BEDMINSTER, N.J. — The players who have absconded to the LIV Golf Invitational Series have consistently said their decision to join the deep-pocketed, Saudi-backed venture was not about the money.
“No, money was not a factor,” Charles Howell III said this week to a room of skeptical reporters.
So, then, what is this all about? What makes this nascent series, steeped in controversy and determined to buck tradition, “the future of golf,” as Phil Mickelson, Sergio Garcia and others who have signed on keep calling it.
This weekend’s LIV Golf event at Trump National Golf Club involved serious money — a total purse of $25 million — and took great efforts to present itself as golf with attitude. Or at least a personality. There were paratroopers before the first tee shot and T-shirt guns during breaks in the action. Music — stadium rock, Top 40, dance — blared from speakers across the course, even as players lined up tricky putts.
With a different competition format, LIV is trying to be more than a fresh coat of paint on a sport that has resisted big changes. But thus far, with relatively thin crowds, modest online viewership numbers and much of the attention focused on peripheral controversies, it’s not yet clear whether there’s an audience for LIV’s version of the sport — or whether that even matters to the circuit’s wealthy benefactors.
“We firmly believe that we can attract a younger audience,” Atul Khosla, the LIV president and chief operating officer, said in an interview. “ … If you look at golf over the years, it’s aged. I think the average viewership is 65 and older. And I think from our perspective, when we looked at launching a new product, we’ve always viewed it from the lens of, ‘What are we trying to solve for?’ And what we’re trying to solve for is get younger people playing golf, watching golf, becoming fans of golf. And we think we can do that by changing how the product is packaged.”
For the uninitiated, LIV presents golf as both an individual and a team sport. There are 12 teams, with names such as Crushers, Majesticks and Aces. The winning four-man team this week will split $3 million; the event’s individual winner will take home $4 million. But the tournament is unlike other organizations in that it features a shotgun start — every player begins his round at the same time from a different hole on the course — there is no cut, and the entire event lasts three days, not four.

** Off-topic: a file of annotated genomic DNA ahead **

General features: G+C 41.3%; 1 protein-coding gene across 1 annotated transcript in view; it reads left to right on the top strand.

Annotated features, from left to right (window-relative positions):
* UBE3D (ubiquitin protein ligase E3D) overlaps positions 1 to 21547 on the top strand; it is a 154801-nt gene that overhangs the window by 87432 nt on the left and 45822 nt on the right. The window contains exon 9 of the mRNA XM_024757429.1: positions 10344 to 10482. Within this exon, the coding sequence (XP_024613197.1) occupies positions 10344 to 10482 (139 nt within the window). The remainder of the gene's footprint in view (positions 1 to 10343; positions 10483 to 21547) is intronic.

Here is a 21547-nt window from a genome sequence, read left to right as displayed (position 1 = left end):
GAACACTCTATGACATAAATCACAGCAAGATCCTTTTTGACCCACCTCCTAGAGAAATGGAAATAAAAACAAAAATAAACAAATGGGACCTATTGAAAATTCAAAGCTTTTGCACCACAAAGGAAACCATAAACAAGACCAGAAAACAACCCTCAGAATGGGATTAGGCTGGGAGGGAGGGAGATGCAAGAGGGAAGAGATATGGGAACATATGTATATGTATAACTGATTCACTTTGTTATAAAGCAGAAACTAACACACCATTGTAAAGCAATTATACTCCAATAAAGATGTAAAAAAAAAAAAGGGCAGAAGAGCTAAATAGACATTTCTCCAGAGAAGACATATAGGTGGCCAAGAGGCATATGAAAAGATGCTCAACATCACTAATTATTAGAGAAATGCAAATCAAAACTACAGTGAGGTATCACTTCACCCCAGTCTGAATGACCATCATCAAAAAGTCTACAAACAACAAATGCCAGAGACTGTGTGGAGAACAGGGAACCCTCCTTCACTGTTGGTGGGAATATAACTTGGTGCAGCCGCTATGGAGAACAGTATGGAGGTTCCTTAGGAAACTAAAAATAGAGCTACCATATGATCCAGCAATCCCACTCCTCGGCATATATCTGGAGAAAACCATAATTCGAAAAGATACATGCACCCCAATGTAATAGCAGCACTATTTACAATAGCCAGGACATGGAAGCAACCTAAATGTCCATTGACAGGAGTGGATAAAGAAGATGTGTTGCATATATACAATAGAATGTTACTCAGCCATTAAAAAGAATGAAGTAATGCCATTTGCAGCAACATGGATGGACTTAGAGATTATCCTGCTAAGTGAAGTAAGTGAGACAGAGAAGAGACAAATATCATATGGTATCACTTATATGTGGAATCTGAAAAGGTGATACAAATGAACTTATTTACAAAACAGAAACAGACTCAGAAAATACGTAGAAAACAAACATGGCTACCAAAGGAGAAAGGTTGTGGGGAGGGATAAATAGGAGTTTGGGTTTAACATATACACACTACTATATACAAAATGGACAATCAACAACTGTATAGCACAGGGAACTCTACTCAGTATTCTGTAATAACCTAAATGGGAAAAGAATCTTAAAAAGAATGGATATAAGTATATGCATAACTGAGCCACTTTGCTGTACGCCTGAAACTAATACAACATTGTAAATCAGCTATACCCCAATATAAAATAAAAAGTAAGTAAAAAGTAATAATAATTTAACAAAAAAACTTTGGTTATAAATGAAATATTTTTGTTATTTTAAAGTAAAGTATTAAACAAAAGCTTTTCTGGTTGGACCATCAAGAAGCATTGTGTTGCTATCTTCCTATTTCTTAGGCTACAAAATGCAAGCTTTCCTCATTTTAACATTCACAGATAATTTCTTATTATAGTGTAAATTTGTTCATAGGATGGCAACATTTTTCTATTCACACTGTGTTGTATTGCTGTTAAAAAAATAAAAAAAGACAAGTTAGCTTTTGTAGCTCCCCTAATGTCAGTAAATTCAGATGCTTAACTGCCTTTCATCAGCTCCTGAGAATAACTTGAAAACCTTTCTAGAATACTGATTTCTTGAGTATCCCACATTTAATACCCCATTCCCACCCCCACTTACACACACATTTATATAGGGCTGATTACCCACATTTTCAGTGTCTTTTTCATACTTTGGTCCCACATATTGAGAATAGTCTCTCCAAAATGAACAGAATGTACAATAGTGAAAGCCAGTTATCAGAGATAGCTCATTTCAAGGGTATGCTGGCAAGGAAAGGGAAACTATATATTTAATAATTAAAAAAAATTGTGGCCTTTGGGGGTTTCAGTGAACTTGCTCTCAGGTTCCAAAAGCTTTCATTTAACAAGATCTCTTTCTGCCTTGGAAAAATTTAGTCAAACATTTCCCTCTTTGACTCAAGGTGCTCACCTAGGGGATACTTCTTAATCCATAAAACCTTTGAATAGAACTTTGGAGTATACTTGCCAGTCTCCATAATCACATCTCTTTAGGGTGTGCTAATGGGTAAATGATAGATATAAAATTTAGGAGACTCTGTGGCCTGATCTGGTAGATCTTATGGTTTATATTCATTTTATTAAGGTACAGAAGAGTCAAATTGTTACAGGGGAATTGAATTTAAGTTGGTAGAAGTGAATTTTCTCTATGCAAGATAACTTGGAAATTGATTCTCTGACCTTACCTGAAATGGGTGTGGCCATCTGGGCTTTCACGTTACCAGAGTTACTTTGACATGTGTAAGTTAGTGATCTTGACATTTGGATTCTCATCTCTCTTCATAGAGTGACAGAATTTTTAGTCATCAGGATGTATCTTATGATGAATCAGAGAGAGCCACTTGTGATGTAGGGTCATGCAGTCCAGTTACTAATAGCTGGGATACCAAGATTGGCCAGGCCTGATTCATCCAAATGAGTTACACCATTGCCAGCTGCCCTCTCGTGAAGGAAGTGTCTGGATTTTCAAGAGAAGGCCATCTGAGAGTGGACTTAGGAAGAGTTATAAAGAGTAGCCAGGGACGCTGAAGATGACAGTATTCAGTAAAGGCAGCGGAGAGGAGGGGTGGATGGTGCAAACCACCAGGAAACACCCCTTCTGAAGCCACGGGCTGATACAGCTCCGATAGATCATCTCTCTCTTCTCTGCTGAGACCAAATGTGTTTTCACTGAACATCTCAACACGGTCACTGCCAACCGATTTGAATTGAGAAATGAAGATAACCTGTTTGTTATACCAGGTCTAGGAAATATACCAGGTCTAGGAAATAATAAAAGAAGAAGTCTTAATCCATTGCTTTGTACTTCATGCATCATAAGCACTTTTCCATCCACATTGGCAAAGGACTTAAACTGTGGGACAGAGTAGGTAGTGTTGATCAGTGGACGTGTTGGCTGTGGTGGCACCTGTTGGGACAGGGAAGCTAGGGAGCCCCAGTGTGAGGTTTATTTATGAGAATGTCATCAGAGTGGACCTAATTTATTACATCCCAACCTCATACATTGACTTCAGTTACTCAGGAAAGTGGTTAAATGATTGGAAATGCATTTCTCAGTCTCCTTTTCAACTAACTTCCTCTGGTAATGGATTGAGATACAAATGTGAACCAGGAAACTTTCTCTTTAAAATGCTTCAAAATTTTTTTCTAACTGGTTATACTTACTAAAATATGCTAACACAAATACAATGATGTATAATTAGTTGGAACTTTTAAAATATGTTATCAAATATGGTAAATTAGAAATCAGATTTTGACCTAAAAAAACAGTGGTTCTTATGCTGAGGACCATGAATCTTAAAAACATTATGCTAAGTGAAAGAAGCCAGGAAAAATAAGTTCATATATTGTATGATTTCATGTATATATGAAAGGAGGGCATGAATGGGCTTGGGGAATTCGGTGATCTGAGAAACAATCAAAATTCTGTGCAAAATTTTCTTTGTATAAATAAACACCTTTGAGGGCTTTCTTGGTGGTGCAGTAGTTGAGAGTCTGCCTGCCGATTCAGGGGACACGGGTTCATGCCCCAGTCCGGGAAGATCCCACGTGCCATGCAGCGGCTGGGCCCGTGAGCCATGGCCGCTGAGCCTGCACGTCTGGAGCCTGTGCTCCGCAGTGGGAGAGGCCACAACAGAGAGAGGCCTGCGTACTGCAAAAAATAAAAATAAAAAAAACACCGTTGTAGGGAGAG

Traditionalists might deride the format as gimmicky, but LIV defenders will counter that the format is not trying to cater to traditionalists.
Mickelson is perhaps the biggest believer — and he has millions of reasons to be, courtesy of Saudi Arabia’s Public Investment Fund. He has noted that LIV Golf intends to target a global audience with events staged around the world. The players can’t skip faraway stops; they’re contractually obligated to show up.
“We receive a ton of money, and we give up our schedule, and we commit to wherever they hold the events,” Mickelson said.
The play inside the ropes would feel familiar for any golf fan, but the format and the delivery are the biggest departures.
“One, it’s not a 12-hour day, having to watch golf all day. You’ve got a 4½-hour window,” Mickelson said. “Second, when I think a streaming partner comes about, I think it’s going to revolutionize the way golf is viewed because you’ll have no commercials and you’ll have shot after shot after shot and it will capture that younger generation’s attention span.”
The Bedminster event aimed for a festival-like atmosphere, with a stage set up for a Chainsmokers concert at the conclusion of Sunday’s final round.
“We view this course as our stadium, and the things that you could experience at a stadium or an arena, how do we best bring those things to a golf course?” said Khosla, a former executive with the NFL’s Tampa Bay Buccaneers and before that with the Chicago Fire of MLS.
With taps flowing and drinks easy to find across the course, the mood was light from tee to green. Fans are close to the action — “Nice shot, Phil,” a fan near the 14th green said, “you just cost me 20 bucks” — but the crowds at Bedminster were rarely two deep, even around the most popular players.